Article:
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McDonald's Is Putting Cameras in Its Garbage Cans to Monitor Its Trash

No, not for the reasons you may assume actually.

McDonald's restaurants and Nordstrom department stores have been putting cameras in their garbage cans according to a recent report by CNN. The cameras come from a company called Compology and they are there to monitor their trash.

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Recycling done right

The goal is to make sure cans are only emptied once full and that recyclable material is not mixed up with trash. The man behind these impressive cameras that use artificial intelligence (AI) to monitor trash is Jason Gates.

Gates told CNN that when it comes to recycling, most businesses have their heart in the right place. "We've found that most businesses and people have the right intentions about recycling, but oftentimes they just don't know what the proper way to recycle is," he said.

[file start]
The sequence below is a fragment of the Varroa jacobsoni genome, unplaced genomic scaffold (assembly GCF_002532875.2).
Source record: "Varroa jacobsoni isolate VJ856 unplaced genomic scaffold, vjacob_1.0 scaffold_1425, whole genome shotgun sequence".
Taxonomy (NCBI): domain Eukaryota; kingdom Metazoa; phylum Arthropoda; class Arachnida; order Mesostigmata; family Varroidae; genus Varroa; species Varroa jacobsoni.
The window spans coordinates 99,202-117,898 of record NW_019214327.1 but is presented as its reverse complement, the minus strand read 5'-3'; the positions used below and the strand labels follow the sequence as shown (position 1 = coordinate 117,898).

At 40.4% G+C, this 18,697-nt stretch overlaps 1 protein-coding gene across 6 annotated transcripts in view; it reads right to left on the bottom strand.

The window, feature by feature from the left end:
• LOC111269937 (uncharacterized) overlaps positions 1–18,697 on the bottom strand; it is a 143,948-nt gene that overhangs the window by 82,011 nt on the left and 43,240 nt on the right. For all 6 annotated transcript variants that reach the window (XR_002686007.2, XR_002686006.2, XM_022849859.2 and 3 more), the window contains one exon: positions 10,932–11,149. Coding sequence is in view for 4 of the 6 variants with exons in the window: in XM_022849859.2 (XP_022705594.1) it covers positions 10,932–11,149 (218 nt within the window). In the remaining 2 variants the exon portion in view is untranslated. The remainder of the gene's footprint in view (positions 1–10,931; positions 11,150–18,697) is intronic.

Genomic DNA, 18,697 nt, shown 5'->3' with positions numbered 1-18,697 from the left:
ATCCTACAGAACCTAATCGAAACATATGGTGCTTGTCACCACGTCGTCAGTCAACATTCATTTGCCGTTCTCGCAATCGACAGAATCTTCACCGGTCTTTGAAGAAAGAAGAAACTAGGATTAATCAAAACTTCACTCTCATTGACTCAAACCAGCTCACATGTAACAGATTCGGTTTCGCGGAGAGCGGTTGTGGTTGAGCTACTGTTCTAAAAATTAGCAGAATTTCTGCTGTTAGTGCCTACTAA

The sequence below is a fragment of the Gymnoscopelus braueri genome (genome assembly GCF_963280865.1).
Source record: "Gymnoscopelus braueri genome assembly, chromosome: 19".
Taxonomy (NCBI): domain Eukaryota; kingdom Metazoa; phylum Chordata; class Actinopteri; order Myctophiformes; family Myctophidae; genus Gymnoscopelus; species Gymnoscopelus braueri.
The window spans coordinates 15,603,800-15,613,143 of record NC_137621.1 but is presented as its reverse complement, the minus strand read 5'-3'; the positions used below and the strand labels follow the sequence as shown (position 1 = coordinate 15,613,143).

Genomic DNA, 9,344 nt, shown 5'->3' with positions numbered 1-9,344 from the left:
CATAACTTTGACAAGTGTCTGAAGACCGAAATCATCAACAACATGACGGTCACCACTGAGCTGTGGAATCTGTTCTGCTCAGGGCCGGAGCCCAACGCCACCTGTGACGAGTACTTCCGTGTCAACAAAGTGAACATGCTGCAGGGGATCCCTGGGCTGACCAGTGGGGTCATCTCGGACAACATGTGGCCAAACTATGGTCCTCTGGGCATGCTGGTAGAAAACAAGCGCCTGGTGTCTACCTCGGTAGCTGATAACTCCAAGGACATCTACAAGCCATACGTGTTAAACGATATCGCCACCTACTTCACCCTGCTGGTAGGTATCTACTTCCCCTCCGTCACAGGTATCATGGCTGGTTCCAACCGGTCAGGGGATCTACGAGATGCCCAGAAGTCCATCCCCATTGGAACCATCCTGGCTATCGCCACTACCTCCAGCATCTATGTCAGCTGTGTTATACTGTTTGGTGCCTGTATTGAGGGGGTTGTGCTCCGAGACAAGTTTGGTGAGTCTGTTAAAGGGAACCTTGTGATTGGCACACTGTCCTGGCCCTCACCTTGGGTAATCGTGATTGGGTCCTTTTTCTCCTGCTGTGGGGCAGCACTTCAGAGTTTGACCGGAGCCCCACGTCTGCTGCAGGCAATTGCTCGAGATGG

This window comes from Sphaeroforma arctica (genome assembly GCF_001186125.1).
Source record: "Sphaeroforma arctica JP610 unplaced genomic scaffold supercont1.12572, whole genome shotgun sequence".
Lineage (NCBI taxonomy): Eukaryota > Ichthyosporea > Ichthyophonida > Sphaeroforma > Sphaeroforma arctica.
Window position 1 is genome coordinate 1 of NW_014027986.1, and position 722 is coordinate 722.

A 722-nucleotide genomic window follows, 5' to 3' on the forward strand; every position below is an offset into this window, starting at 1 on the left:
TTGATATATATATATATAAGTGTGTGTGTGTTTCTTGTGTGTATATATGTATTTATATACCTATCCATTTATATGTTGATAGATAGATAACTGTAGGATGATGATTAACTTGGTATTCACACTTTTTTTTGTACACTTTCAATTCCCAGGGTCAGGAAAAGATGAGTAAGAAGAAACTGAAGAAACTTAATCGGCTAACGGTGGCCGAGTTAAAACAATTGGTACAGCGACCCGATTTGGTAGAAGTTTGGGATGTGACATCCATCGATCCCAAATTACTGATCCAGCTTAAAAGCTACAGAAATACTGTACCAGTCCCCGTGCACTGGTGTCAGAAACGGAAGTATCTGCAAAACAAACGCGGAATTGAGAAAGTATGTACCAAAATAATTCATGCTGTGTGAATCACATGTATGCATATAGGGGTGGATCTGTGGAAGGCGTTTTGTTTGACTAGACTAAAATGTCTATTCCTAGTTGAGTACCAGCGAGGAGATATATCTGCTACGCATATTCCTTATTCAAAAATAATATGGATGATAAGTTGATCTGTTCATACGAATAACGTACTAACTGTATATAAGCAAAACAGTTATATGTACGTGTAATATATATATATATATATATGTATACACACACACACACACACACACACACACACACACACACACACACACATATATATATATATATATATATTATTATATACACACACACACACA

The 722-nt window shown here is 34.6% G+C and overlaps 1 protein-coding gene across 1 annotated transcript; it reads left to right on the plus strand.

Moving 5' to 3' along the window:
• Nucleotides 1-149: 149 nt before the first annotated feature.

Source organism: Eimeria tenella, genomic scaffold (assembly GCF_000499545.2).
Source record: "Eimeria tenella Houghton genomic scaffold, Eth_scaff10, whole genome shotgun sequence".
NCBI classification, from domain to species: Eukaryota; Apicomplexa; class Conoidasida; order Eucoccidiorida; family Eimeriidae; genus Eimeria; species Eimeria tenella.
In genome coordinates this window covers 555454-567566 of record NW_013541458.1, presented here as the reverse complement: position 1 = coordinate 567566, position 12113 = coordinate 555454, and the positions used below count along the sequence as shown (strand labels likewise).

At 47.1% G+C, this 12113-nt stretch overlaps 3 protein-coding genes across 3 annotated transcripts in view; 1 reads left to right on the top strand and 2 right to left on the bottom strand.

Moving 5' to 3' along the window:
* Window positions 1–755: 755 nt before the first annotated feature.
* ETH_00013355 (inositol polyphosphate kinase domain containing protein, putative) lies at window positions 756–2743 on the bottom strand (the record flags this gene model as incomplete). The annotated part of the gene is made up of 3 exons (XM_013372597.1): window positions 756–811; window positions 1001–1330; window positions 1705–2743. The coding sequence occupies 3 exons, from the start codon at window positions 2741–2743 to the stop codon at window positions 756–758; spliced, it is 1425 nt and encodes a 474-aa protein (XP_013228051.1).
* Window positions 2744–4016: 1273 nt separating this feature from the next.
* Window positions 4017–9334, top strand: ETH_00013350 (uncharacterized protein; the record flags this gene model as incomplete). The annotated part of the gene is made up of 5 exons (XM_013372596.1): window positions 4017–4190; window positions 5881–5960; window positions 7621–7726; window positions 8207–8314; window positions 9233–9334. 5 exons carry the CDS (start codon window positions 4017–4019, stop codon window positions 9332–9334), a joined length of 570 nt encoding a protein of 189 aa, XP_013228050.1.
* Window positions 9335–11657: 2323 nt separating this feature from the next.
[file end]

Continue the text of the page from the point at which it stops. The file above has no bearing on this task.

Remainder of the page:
Compology shows how to do recycling just right through the use of its specialized cameras. These cameras take pictures several times a day and when the cans are being dumped.

An AI software then examines the images to spot any non-recyclables thrown in waste containers. Gates estimates his approach can decrease the amount of non-recyclable materials thrown in the trash by as much as 80%.

A system that works

According to some of the firm's customers, the cameras seem to indeed work. "The cameras have really streamlined that for us and provided accountability for us, but also for our suppliers and the haulers that we work with," told CNN Brent Bohn, who owns dozens of McDonald's restaurants in Las Vegas and Phoenix.

Compology has now installed about 162,000 cameras. The service costs between $10 and $20 per month per dumpster but Gates estimates it saves thousands of dollars per year on waste-hauling costs.

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Gates now hopes his firm could soon standardize how garbage is measured and reported.

"You've been able to measure how much electricity, water, gas you've used for decades," Gates told CNN. "What we're doing is being able to meter how much waste you produce."

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